“Boxed Out” Bookstores Call Out Amazon in the Best Possible Way


All across the country, indie bookstores fought back against Amazon’s dominance with the “Boxed Out” campaign. (Courtesy of Facebook)

The COVID-19 pandemic has inflicted a financial crisis on independent bookstores, many of which were already struggling to stay afloat before the pandemic began. One of the major reasons these stores have struggled, even before the lockdowns began, is Amazon. The online marketplace has taken over nearly every industry when it comes to sales, as it often seems like there is nothing that you cannot find on Amazon and have conveniently delivered to you with two-day shipping. 

When it comes to books, Amazon’s dominance has threatened independent booksellers. According to a recent report, Amazon is responsible for more than half of all print book sales and over 80% of e-book sales in the U.S. 

This is why the “Boxed Out” campaign was created by the American Booksellers Association (ABA). The campaign, which began at the same time as Amazon Prime Day, included boarded-up store windows and cardboard boxes set up outside shops, evoking images of the all-too-prevalent Amazon delivery boxes. The boards and boxes decorating storefronts, which included phrases like, “Books curated by real people, not a creepy algorithm” and “Don’t let indie bookstores become a work of fiction,” called out Amazon in a direct and undeniable way. 

The bland, beige boxes hint at a future where bookselling has lost all of its charm and character. As a result, the campaign showcases just what makes independent bookstores so special. They are personally curated and catered to the neighborhood. It is the care of dedicated and knowledgeable booksellers, each with their own unique flair, that a computer algorithm can never truly recreate. 

Amazon’s own brick-and-mortar bookstores are a sterile and unwelcome alternative to independent bookstores. The stores feel unnatural in just about every way; books are shelved with the covers facing out, and selections are curated by algorithms based upon online reviews. This takes away so much of what makes the in-person shopping experience so valuable. With a smaller selection that is based primarily around the bestsellers, it is nearly impossible to find that hidden gem that makes the trek to the store worth it. It gives Amazon near complete control over what you are exposed to. 

A future where Amazon bookstores have pushed out independent bookstores is one that has far too much in common with the dystopian worlds we often find in books like “Fahrenheit 451.” The “Boxed Out” campaign is a poignant reminder that this future is much closer than we realize. With declining sales and increasing closures, bookstores are in desperate need of our help.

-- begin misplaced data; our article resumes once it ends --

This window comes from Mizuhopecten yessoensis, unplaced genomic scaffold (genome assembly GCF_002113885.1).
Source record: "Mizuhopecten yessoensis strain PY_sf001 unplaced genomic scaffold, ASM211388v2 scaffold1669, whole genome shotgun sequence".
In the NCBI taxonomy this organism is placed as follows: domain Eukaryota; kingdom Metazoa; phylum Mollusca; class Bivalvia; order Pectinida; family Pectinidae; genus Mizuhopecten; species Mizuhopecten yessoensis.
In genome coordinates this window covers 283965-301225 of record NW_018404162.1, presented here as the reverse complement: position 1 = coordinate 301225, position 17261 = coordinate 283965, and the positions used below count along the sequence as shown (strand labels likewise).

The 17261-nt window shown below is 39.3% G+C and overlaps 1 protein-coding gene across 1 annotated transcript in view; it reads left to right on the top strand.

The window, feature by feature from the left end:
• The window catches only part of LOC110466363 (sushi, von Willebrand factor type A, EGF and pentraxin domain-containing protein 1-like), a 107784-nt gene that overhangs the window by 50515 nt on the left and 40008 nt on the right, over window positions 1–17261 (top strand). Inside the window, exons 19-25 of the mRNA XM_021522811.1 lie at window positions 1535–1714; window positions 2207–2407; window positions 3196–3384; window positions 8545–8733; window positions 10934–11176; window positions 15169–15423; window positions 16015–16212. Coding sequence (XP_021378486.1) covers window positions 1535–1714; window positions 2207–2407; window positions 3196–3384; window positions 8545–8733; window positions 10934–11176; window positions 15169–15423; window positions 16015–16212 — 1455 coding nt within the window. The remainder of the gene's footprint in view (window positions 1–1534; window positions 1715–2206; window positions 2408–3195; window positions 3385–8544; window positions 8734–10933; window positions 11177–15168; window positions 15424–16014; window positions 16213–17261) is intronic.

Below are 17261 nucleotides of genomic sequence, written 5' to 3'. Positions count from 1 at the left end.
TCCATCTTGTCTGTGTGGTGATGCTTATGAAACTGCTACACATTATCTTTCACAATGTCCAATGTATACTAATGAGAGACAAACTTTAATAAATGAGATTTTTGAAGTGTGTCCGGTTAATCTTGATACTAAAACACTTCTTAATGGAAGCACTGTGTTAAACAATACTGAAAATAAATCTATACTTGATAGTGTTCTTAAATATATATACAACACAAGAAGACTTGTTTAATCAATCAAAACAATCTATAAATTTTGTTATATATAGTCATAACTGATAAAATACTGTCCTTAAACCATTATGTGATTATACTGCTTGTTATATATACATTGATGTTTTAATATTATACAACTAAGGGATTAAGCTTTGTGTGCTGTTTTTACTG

It has been made quite clear that social media campaigns like “Boxed Out” are effective in garnering a response from bookstore lovers. Social media pleas serve as a call to the community that has loved and adored these stores, asking people to do everything they can to support the struggling stores. 

Booklovers are some of the most passionate and dedicated people you will ever meet, and this passion is evident in their ability to make a big difference in helping booksellers. In 2019, Westsider Books (not far from Fordham’s Lincoln Center campus) announced that they would be closing their doors after 35 years. Dedicated customers quickly raised over $50,000 in response, allowing the store to remain open. 

The magic of independent bookstores cannot be replaced, no matter how convenient the alternative may seem. It may seem impossible to compete with a multi-billion dollar company like Amazon, but bookstores are rooted in their community, and their fate can be controlled by a small group of dedicated customers.

With the holiday season quickly approaching, take advantage of the moment to support these bookstores. Buy gift cards for your friends and family from your favorite local bookstore or visit bookshop.org to purchase books online while still supporting independent bookstores. Even if those you are shopping for don’t read much, local bookstores often have the best small gift ideas, like mugs, candles, cards and much more. 

We may not be able to stop Amazon from garnering an unfathomable amount of money on our own, but through small acts we can support our local bookstores and maintain the special spirit of community that they deliver to us all. After all, bookstores often embody a town in a way that no other establishment can. As author Neil Gaiman once wrote, “A town isn’t a town without a bookstore. It may call itself a town, but unless it’s got a bookstore, it knows it’s not foolin’ a soul.” 

For your next shopping trip (in-person or virtually), I highly recommend Greenlight Bookstore, Word Bookstore and Shakespeare & Company.